China has reaped significant savings this year, totaling nearly $10 billion, thanks to record oil purchases from countries facing Western sanctions, according to Reuters’ calculations based on data from traders and ship trackers.
These unintended benefits of sanctions imposed by the United States and others on Russia, Iran, and Venezuela have led to lower oil import costs for Chinese refiners, bolstering China’s economic position and challenging the effectiveness of unilateral penalties.
Reuters’ analysis of China’s savings on oil purchases from these three sanctioned countries reveals the difference between what Chinese importers would have paid by purchasing similar grades from non-sanctioned producers.
These lower-priced imports have boosted China’s throughput and margins, benefiting small independent operators known as “teapots” while facilitating lucrative exports by state-owned refiners of diesel and gasoline. These savings come at a crucial time as China faces economic headwinds.
China’s purchases also serve as a crucial revenue lifeline for Moscow, Tehran, and Caracas, whose economies have been stifled by Western sanctions and a decrease in investment.
China has been setting records with its oil imports from Iran, Russia, and Venezuela in 2023. Ship tracker data from Vortexa and Kpler reveals that China received 2.765 million barrels per day (bpd) of crude oil from these countries in the first nine months of the year.
This increased volume accounts for a quarter of China’s imports during this period, up from 21% in 2022 and double the 12% share in 2020.
These imports have displaced alternatives from the Middle East, West Africa, and South America.
While the savings are a fraction of China’s overall oil import bill, they are highly significant for independent refiners in China who actively seek out cost-effective options.
A Lifeline for China’s Independent Oil Refiners
China’s oil imports from Russia, which supplied 1.3 million bpd of seaborne crude in the first nine months of 2023, have contributed significantly to these savings.
China also imported approximately 800,000 bpd of ESPO crude from Russia via pipeline. These seaborne imports include ESPO from Russia’s Pacific port of Kozmino and Urals from the Baltic Sea.
The total Russian shipments increased by over 400,000 bpd year-on-year, largely due to the redirection of oil flows from Europe to India and China as a result of sanctions triggered by Moscow’s invasion of Ukraine.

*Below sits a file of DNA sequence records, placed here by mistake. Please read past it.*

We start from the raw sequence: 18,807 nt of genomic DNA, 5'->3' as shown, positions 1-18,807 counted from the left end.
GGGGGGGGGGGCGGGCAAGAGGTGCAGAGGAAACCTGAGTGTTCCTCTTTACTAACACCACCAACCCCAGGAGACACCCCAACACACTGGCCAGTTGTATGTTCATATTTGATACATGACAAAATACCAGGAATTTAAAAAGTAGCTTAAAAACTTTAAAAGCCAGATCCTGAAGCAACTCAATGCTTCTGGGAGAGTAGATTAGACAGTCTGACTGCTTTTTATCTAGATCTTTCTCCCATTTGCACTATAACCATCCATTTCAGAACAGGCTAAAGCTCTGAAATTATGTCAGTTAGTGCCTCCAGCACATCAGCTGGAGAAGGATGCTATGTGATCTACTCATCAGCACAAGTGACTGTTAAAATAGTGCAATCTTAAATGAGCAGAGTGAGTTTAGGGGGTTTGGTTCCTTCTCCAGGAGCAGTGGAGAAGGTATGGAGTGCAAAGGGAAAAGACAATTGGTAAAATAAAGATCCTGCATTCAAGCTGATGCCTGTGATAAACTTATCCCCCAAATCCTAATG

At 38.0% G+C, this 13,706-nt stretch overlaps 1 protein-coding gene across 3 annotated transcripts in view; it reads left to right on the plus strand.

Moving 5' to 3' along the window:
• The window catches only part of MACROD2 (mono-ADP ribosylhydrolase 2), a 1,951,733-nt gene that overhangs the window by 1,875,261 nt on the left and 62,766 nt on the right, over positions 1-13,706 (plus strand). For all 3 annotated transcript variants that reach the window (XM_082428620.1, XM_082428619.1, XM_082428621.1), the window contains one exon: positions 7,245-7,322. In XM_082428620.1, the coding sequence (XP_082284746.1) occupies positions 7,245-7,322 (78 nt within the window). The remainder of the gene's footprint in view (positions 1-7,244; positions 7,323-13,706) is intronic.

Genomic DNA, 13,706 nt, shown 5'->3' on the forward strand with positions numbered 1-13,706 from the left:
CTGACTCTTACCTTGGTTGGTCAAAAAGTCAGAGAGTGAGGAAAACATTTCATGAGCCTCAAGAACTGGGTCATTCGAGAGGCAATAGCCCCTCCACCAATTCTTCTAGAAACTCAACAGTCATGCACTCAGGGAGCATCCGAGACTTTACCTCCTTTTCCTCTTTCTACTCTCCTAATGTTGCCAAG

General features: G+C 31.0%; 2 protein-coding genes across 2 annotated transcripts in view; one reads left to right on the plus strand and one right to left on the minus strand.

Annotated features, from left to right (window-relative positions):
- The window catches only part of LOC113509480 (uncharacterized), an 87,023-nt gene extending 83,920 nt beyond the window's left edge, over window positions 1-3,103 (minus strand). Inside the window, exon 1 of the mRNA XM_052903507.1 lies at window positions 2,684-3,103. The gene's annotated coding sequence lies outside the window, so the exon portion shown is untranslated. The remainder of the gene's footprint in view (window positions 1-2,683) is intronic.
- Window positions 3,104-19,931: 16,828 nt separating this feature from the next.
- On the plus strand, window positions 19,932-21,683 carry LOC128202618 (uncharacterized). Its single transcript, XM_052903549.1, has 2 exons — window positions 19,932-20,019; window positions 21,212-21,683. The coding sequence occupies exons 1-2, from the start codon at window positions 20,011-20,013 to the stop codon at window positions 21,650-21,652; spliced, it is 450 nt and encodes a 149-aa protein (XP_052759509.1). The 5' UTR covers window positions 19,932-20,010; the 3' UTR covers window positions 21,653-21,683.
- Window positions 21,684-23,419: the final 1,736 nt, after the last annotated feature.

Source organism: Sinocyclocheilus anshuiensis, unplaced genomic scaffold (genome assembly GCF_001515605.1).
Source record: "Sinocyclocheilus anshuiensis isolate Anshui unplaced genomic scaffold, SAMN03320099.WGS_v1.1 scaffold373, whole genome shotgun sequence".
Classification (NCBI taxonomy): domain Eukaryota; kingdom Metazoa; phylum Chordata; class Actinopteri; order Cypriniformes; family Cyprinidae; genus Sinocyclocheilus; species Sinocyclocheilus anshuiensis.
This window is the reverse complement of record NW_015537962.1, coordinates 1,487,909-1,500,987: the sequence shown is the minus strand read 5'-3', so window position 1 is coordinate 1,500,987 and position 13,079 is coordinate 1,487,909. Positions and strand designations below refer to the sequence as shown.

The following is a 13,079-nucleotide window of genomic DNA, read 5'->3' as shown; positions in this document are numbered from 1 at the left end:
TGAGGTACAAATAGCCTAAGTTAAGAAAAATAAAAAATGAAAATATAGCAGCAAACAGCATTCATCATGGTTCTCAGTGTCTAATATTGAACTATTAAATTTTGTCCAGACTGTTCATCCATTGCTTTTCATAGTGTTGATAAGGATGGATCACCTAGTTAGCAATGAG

China saved $4.34 billion by importing Russian oil, making a direct price comparison between ESPO and Tupi crude from Brazil and Urals versus Oman.
China has also seen substantial savings from its imports of Venezuelan and Iranian oil. The savings on Venezuelan oil, primarily heavy grade Merey, amounted to an average of $10 a barrel compared to comparable Colombian Castilla crude.
The savings on Iranian crude were roughly $15 a barrel compared to Oman oil. Over the first nine months of 2023, China saved about $4.2 billion by importing a record 1 million bpd of oil from Iran, 60% above pre-sanction levels recorded in 2017.
By comparison, Oman averaged a $2 premium above Brent during the same period. Venezuela’s oil imports, totaling around 430,000 bpd from January to September, yielded savings of $1.17 billion for China.
The US State Department noted that price caps on Russian oil enabled buyers to negotiate better deals, ultimately limiting Moscow’s revenue.
The sanctions on Iranian oil and petrochemicals have caused hyperinflation in Iran and a significant depreciation of its currency since 2021.
Despite the economic benefits, China has reiterated its stance against unilateral sanctions and emphasizes the importance of respecting and protecting normal trade.
China’s teapot refiners, which include small, independent operators, have benefited significantly from these lower-priced oil imports, operating at higher capacity and generating increased margins on processing imported crude.
However, their potential for further cost savings is limited due to crude import quotas and regulatory scrutiny. These constraints could put a limit on the volume of oil China imports from these countries.
Moreover, the threat of tighter enforcement of sanctions, particularly on Iran due to the recent crisis in Israel, may further curb Iran’s oil exports, which primarily flow to China.
Source: Reuters via Yahoo